One day back in February of 2014 I saw odd Internet bandwidth utilization patterns as I was watching NPM. My corporate Internet bandwidth should have been ~75 Mb/s, and it was ramping higher and higher--much more than ever before.
I was seeing >350 Mb/s, which continued ramping up until it reached 800 Mb/s--all on a 200 Mb/s Internet pipe.
NPM was the single-pane-of-glass that showed me the bandwidth utilization, increased latency, and firewall syslogs. The syslogs prompted me to SSH in and run real-time showaudits on our firewalls. which showed a small amount of incoming TCP 123 traffic corresponding to a huge amount of outbound traffic on TCP port 123.
A quick Google suggested we were receiving a reflection attack from the Internet. A support call to our firewall vendor confirmed it was the NTP-123 DDOS attack; a steady flow of small inbound packets were generating (reflecting) enormous outbound responses from us destined to a specific site on the Internet.
The reflection was targeted to bounce off "victims" and participate in a DDOS attack against a South American business. Not only were the all the other accumulated DDOS participants unwittingly attacking that business in South America, but our unwitting participating was heavily impacting my corporate Internet in the process. There was virtually no bandwidth left to handle our inbound/outbound traffic.
It wasn't long before the Help Desk was calling, and my boss & HIS boss were in my cube watching Bandwidth Gauges track and graph our Internet bandwidth utilization hitting 800 Mb/s on a 200 Mb/s service. In the mean time I configured a discard on our external firewall, but the traffic was still incoming from our ISP.
Soon I had the ISP on the phone, and I asked them to filter out the NTP-1-2-3 attack from reaching our routers / firewalls. They surprised me when they said they didn't do that kind of work!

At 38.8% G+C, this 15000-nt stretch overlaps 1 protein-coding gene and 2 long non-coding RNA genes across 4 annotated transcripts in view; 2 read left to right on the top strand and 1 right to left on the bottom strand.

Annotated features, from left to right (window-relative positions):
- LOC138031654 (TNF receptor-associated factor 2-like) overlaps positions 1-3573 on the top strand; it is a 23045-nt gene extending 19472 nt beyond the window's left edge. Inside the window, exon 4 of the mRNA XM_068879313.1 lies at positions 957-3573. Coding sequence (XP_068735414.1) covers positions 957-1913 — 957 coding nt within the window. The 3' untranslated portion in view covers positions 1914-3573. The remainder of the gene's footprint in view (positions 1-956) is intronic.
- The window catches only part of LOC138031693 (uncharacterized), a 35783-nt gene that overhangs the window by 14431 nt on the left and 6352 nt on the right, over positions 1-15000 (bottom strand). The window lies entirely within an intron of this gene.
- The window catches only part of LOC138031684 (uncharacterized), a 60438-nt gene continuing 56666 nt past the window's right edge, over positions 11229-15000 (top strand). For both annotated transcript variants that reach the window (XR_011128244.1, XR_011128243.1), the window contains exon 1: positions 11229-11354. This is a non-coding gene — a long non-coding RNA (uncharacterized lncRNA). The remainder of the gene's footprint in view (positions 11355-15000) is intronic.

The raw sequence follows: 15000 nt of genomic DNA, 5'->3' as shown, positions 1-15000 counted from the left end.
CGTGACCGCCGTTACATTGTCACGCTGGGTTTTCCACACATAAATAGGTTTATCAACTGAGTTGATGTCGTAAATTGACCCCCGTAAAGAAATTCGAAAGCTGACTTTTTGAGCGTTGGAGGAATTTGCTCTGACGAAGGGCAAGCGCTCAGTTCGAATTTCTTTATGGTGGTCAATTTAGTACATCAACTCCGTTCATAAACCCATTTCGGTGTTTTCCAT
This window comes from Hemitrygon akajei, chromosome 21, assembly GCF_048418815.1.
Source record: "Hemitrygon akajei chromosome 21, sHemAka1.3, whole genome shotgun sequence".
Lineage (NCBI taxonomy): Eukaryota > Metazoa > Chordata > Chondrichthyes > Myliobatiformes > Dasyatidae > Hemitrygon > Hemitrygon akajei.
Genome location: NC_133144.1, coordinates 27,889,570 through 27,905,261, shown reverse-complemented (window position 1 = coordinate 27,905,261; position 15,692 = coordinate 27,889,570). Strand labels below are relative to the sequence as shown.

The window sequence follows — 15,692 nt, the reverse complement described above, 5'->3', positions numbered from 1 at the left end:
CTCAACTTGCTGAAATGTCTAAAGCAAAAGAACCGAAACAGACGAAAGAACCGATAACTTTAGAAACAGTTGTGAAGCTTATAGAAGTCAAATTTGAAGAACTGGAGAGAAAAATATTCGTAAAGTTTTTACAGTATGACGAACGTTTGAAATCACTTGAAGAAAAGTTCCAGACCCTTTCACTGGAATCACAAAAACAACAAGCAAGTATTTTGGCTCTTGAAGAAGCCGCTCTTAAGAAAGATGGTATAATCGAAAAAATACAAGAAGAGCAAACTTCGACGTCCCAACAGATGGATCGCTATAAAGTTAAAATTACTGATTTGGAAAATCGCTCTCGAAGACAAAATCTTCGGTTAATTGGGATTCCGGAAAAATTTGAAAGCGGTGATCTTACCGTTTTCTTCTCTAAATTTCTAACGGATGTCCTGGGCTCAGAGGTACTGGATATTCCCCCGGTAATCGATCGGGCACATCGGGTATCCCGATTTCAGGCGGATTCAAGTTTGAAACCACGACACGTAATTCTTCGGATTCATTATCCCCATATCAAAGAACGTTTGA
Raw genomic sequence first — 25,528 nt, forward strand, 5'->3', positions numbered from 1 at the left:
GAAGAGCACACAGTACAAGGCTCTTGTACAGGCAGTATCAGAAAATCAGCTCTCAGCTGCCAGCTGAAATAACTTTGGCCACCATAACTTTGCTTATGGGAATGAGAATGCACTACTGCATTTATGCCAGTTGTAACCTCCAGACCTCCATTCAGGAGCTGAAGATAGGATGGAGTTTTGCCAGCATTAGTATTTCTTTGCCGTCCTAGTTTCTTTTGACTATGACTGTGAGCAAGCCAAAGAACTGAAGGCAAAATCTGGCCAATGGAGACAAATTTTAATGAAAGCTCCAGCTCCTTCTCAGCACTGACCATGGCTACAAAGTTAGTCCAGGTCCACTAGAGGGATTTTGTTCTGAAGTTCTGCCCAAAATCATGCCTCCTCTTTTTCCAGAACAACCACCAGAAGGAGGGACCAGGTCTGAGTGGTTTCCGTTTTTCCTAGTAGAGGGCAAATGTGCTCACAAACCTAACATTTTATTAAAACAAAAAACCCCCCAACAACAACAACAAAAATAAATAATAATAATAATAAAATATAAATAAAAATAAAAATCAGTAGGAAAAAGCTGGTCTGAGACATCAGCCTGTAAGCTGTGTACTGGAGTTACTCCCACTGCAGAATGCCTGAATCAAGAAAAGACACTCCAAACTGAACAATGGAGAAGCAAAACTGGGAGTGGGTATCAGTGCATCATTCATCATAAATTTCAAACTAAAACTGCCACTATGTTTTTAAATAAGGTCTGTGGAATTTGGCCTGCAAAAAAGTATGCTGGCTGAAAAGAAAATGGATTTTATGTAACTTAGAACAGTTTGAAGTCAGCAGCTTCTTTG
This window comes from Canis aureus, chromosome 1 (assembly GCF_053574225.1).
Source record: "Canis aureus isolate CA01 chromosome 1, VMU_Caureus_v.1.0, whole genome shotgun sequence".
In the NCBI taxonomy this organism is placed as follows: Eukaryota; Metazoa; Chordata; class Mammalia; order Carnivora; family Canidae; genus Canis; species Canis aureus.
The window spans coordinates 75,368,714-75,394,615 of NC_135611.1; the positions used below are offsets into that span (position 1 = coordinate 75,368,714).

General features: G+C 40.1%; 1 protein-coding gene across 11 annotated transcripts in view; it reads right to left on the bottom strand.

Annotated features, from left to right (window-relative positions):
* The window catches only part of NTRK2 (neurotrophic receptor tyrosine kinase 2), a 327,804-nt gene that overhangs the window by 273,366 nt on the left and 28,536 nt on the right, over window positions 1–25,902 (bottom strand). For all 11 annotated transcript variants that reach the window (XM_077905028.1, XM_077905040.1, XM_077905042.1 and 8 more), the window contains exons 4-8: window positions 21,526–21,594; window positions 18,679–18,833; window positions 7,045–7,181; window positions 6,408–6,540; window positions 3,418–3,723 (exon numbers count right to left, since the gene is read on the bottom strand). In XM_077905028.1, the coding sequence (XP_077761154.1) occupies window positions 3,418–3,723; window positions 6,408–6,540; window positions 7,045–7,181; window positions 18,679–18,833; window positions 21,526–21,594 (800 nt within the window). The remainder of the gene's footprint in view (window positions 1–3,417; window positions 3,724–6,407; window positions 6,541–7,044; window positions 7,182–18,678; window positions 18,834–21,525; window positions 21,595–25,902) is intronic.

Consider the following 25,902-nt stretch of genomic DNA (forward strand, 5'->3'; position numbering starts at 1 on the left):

More calls to escalate the filter request to the ISP eventually got to the right level, and the ISP's engineers agreed to filter inbound UDP/TCP ports 123 and things got better immediately. It seems multiple clients of theirs may have also been experiencing the same reflection attack participation--NPM made us the first to contact the ISP and report the issue.
It's tense when multiple levels of management are breathing down your neck and you've done all the right things. When I later saw the Tech articles about that event I learned that multiple NTP-vulnerable sites had been chosen for reflection attacks against that same South American company, and the Distributed DOS attack successfully overwhelmed their big/multiple Internet pipes and firewalls for more than a day.
Thankfully Orion Network Performance Monitor was the right tool for the job, the single tool I needed to aggregate the information into one place, enabling me to quickly diagnose and correct the problem.